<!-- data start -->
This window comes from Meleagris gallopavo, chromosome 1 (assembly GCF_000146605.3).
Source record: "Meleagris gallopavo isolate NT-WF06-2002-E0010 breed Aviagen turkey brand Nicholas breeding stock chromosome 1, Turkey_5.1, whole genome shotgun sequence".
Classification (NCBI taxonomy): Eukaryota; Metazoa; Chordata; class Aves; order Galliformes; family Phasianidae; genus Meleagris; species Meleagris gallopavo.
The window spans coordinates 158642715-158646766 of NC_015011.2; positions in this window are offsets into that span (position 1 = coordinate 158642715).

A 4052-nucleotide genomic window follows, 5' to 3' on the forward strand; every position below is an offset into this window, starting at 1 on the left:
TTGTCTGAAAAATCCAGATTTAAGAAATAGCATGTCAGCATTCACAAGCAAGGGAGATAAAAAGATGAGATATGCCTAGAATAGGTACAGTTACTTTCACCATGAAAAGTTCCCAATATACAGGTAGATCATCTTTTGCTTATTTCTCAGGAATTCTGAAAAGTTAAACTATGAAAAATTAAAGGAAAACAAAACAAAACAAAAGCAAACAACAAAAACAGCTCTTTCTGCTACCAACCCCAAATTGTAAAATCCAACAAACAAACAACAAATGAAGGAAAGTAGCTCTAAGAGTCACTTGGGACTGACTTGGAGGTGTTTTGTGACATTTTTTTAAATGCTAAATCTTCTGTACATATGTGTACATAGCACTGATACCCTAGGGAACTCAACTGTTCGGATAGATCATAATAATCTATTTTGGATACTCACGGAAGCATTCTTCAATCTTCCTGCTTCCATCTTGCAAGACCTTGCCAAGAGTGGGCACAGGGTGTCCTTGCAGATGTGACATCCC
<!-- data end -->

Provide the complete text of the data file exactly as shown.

This window comes from Meleagris gallopavo, chromosome 1 (assembly GCF_000146605.3).
Source record: "Meleagris gallopavo isolate NT-WF06-2002-E0010 breed Aviagen turkey brand Nicholas breeding stock chromosome 1, Turkey_5.1, whole genome shotgun sequence".
Classification (NCBI taxonomy): Eukaryota; Metazoa; Chordata; class Aves; order Galliformes; family Phasianidae; genus Meleagris; species Meleagris gallopavo.
The window spans coordinates 158642715-158646766 of NC_015011.2; positions in this window are offsets into that span (position 1 = coordinate 158642715).

A 4052-nucleotide genomic window follows, 5' to 3' on the forward strand; every position below is an offset into this window, starting at 1 on the left:
TTGTCTGAAAAATCCAGATTTAAGAAATAGCATGTCAGCATTCACAAGCAAGGGAGATAAAAAGATGAGATATGCCTAGAATAGGTACAGTTACTTTCACCATGAAAAGTTCCCAATATACAGGTAGATCATCTTTTGCTTATTTCTCAGGAATTCTGAAAAGTTAAACTATGAAAAATTAAAGGAAAACAAAACAAAACAAAAGCAAACAACAAAAACAGCTCTTTCTGCTACCAACCCCAAATTGTAAAATCCAACAAACAAACAACAAATGAAGGAAAGTAGCTCTAAGAGTCACTTGGGACTGACTTGGAGGTGTTTTGTGACATTTTTTTAAATGCTAAATCTTCTGTACATATGTGTACATAGCACTGATACCCTAGGGAACTCAACTGTTCGGATAGATCATAATAATCTATTTTGGATACTCACGGAAGCATTCTTCAATCTTCCTGCTTCCATCTTGCAAGACCTTGCCAAGAGTGGGCACAGGGTGTCCTTGCAGATGTGACATCCC